Collected Resignation Letters of former members of the current SABC Board
Following the series of crises within the SABC since 2007 which led to the dissolution and appointment of an interim Board in 2009, SOS threw its weight behind the appointment of a new permanent SABC Board which, it was believed, would pull the SABC out of the financial and governance crisis it had been lodged in. The process in the main was a very democratic, participatory process with civil society putting forward approximately 200 names.
Not long after the appointment of this new Board in 2010, these same governance issues and further problems which would only serve to destabilise the public broadcaster resurfaced.
• Irregular appointments being made from the seat of the Chairperson of the Board;
• Seeing three CEOs in the space of two years;
• The Board still being without a full set of permanent executive directors;
• A continued lack of key corporate governance policies within the broadcaster
• Lack of clarity across the entire value chain of the SABC’s governance and oversight of a coherent turnaround strategy;
• Irregularities in the application of the SABC’s own editorial policies
to name but a few.
to name but a few.
To add to this, we started to see a whole slew of Board members, talented, respected and experienced public representatives in whom we had put our trust, leave the Board, and almost all of them under similar circumstances. In August of 2010, not eight months the Board took office, Barbara Masekela left who, the following month it would be Felleng Sekha, David Niddrie that same October and, finally, Peter Harris in June 2011. It is worth noting that Clifford Motsepe left the Board to take up office as an MEC in Limpopo.
SOS failed to get clear reasons for the resignations. The Coalition was anxious about this because the instabilities within the SABC were becoming more apparent, the crises seemed to be getting worse and, despite the spotlight that had been firmly fixed on the broadcaster between then and now, the Board was not explaining what was going on and what it was doing to resolve these issues. On the contrary, the Board and executive were, in fact, defensive and evasive when called on to answer to these issues.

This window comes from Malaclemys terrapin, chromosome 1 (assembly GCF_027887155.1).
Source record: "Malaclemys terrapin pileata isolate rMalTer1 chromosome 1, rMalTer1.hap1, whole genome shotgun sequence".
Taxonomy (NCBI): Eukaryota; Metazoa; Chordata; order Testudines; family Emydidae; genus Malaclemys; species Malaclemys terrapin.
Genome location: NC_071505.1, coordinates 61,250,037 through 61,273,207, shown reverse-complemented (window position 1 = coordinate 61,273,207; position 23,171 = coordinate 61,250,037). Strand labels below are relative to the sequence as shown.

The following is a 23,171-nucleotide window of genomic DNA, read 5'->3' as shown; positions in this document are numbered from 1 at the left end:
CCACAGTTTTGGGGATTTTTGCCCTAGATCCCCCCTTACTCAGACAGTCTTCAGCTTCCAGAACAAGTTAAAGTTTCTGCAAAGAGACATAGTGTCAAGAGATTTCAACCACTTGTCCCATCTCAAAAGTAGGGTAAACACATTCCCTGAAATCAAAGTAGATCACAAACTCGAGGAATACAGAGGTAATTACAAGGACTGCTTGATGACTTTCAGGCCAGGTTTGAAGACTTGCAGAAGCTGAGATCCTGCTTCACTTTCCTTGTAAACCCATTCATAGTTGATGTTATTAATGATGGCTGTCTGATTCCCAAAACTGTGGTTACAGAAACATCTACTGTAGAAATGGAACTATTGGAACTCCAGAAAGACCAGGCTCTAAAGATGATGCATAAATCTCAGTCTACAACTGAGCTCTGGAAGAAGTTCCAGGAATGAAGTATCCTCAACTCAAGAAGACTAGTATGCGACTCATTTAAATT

SOS engaged the South African History Archive’s (SAHA) Freedom of Information Unit (FOIP) to assist us with our application and lodged a request in June 2012 to the President. The President appoints board members after Parliament has gone through an extensive process of public nominations, shortlisting and interviewing of candidates.
After a five month wait, caused by the section 48 delay, we finally received notification that our application had been successful and the letters of resignation were released and are now available on our website with the exception of one former Board member’s (Magatho Mello) who appealed the release of the letter. SOS is still awaiting the outcome of the appeal.
With the exception of Clifford Motsepe’s, the resignation letters collectively viewed, tell the same story of a Board beleaguered with internal strife, poor governance, undue interference from the Communications Ministry which have frustrated the proper functioning of the Board and a lack of support or political will from oversight structures to champion the Board’s efforts in turning the SABC around.
This seems to continue given the very public tussle between Ben Ngubane and Cawe Mahlati. Given these problems we suspect that Patricia Makhesha has resigned for the same reasons.
In addition to the release of this information, SOS has launched further PAIA requests which include:
• The shareholder compact between the SABC and the Minister of Communications who is the sole shareholder of the SABC on behalf of South Africans. SOS requested what should be a public document concerning public information about a public entity in April 2012 and has been denied access to it. We have nevertheless been able to obtain it and it can be found on our website.
• The minutes of the meetings of the Board between 1 January 2010 and 25 April 2012 (with sensitive information redacted) in April 2012, which request has also been outright denied.
• The Human resource policies of the SABC, specifically in relation to recruitment, also in April 2012. Also outright denied.
• Clear details on the digital incentive channels the SABC has lined up for the DTT launch, and
more specific details on the long-awaited SABC 24hr news channel
SOS remains of the firm view that this is public information South Africans have a right to and should
be voluntarily made available in the public domain. The SABC is our public broadcaster. We have a
right to be kept informed about its governance and management.